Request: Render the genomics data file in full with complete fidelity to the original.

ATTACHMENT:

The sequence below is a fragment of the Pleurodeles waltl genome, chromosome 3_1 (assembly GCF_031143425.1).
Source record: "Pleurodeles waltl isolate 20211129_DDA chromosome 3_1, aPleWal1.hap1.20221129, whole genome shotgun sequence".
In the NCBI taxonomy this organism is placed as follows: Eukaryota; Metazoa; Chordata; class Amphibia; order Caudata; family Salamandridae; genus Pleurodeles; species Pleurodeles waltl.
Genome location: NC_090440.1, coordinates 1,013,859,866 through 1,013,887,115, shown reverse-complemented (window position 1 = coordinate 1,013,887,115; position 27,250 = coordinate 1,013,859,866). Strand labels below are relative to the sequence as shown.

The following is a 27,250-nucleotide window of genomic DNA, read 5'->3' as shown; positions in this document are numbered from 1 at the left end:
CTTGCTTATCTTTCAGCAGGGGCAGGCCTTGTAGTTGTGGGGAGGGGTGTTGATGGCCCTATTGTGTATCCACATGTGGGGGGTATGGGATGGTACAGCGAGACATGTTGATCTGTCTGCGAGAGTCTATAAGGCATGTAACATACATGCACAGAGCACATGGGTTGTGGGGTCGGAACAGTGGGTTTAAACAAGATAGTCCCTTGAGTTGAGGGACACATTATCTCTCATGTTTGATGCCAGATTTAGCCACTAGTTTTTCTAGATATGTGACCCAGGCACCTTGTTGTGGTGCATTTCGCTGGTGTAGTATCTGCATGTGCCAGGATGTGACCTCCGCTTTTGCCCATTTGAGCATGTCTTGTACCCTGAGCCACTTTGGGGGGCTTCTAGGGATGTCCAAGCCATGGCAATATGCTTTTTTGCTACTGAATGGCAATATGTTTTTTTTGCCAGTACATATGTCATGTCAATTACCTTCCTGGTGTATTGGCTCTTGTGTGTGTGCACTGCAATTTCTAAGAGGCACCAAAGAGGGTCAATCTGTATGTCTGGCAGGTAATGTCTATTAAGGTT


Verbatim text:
The sequence below is a fragment of the Pleurodeles waltl genome, chromosome 3_1 (assembly GCF_031143425.1).
Source record: "Pleurodeles waltl isolate 20211129_DDA chromosome 3_1, aPleWal1.hap1.20221129, whole genome shotgun sequence".
In the NCBI taxonomy this organism is placed as follows: Eukaryota; Metazoa; Chordata; class Amphibia; order Caudata; family Salamandridae; genus Pleurodeles; species Pleurodeles waltl.
Genome location: NC_090440.1, coordinates 1,013,859,866 through 1,013,887,115, shown reverse-complemented (window position 1 = coordinate 1,013,887,115; position 27,250 = coordinate 1,013,859,866). Strand labels below are relative to the sequence as shown.

The following is a 27,250-nucleotide window of genomic DNA, read 5'->3' as shown; positions in this document are numbered from 1 at the left end:
CTTGCTTATCTTTCAGCAGGGGCAGGCCTTGTAGTTGTGGGGAGGGGTGTTGATGGCCCTATTGTGTATCCACATGTGGGGGGTATGGGATGGTACAGCGAGACATGTTGATCTGTCTGCGAGAGTCTATAAGGCATGTAACATACATGCACAGAGCACATGGGTTGTGGGGTCGGAACAGTGGGTTTAAACAAGATAGTCCCTTGAGTTGAGGGACACATTATCTCTCATGTTTGATGCCAGATTTAGCCACTAGTTTTTCTAGATATGTGACCCAGGCACCTTGTTGTGGTGCATTTCGCTGGTGTAGTATCTGCATGTGCCAGGATGTGACCTCCGCTTTTGCCCATTTGAGCATGTCTTGTACCCTGAGCCACTTTGGGGGGCTTCTAGGGATGTCCAAGCCATGGCAATATGCTTTTTTGCTACTGAATGGCAATATGTTTTTTTTGCCAGTACATATGTCATGTCAATTACCTTCCTGGTGTATTGGCTCTTGTGTGTGTGCACTGCAATTTCTAAGAGGCACCAAAGAGGGTCAATCTGTATGTCTGGCAGGTAATGTCTATTAAGGTT